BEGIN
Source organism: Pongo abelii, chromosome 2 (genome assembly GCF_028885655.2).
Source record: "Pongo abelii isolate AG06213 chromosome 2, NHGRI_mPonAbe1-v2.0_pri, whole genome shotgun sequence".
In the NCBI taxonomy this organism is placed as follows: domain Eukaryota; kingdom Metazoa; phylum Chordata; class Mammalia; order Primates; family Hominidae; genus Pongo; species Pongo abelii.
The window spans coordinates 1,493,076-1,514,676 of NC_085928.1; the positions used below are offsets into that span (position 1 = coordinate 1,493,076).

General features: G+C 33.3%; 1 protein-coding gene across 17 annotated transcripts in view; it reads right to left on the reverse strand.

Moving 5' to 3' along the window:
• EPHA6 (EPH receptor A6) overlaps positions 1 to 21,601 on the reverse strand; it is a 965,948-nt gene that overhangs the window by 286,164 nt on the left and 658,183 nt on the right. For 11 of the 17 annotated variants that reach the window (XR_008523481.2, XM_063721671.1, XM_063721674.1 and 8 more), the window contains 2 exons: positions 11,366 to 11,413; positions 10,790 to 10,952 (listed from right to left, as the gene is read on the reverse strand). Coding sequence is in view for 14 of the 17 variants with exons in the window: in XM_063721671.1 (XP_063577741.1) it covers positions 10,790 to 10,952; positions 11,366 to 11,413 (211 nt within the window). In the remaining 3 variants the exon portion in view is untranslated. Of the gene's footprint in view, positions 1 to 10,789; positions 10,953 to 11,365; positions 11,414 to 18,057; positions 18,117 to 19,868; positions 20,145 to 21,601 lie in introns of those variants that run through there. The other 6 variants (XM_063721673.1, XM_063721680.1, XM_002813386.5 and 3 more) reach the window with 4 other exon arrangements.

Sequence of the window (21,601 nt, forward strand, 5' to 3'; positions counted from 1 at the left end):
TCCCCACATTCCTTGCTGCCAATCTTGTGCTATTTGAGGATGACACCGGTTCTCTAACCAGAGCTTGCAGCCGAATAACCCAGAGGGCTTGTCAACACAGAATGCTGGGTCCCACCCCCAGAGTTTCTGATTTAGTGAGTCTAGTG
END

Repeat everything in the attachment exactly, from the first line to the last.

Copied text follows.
Source organism: Pongo abelii, chromosome 2 (genome assembly GCF_028885655.2).
Source record: "Pongo abelii isolate AG06213 chromosome 2, NHGRI_mPonAbe1-v2.0_pri, whole genome shotgun sequence".
In the NCBI taxonomy this organism is placed as follows: domain Eukaryota; kingdom Metazoa; phylum Chordata; class Mammalia; order Primates; family Hominidae; genus Pongo; species Pongo abelii.
The window spans coordinates 1,493,076-1,514,676 of NC_085928.1; the positions used below are offsets into that span (position 1 = coordinate 1,493,076).

General features: G+C 33.3%; 1 protein-coding gene across 17 annotated transcripts in view; it reads right to left on the reverse strand.

Moving 5' to 3' along the window:
• EPHA6 (EPH receptor A6) overlaps positions 1 to 21,601 on the reverse strand; it is a 965,948-nt gene that overhangs the window by 286,164 nt on the left and 658,183 nt on the right. For 11 of the 17 annotated variants that reach the window (XR_008523481.2, XM_063721671.1, XM_063721674.1 and 8 more), the window contains 2 exons: positions 11,366 to 11,413; positions 10,790 to 10,952 (listed from right to left, as the gene is read on the reverse strand). Coding sequence is in view for 14 of the 17 variants with exons in the window: in XM_063721671.1 (XP_063577741.1) it covers positions 10,790 to 10,952; positions 11,366 to 11,413 (211 nt within the window). In the remaining 3 variants the exon portion in view is untranslated. Of the gene's footprint in view, positions 1 to 10,789; positions 10,953 to 11,365; positions 11,414 to 18,057; positions 18,117 to 19,868; positions 20,145 to 21,601 lie in introns of those variants that run through there. The other 6 variants (XM_063721673.1, XM_063721680.1, XM_002813386.5 and 3 more) reach the window with 4 other exon arrangements.

Sequence of the window (21,601 nt, forward strand, 5' to 3'; positions counted from 1 at the left end):
TCCCCACATTCCTTGCTGCCAATCTTGTGCTATTTGAGGATGACACCGGTTCTCTAACCAGAGCTTGCAGCCGAATAACCCAGAGGGCTTGTCAACACAGAATGCTGGGTCCCACCCCCAGAGTTTCTGATTTAGTGAGTCTAGTG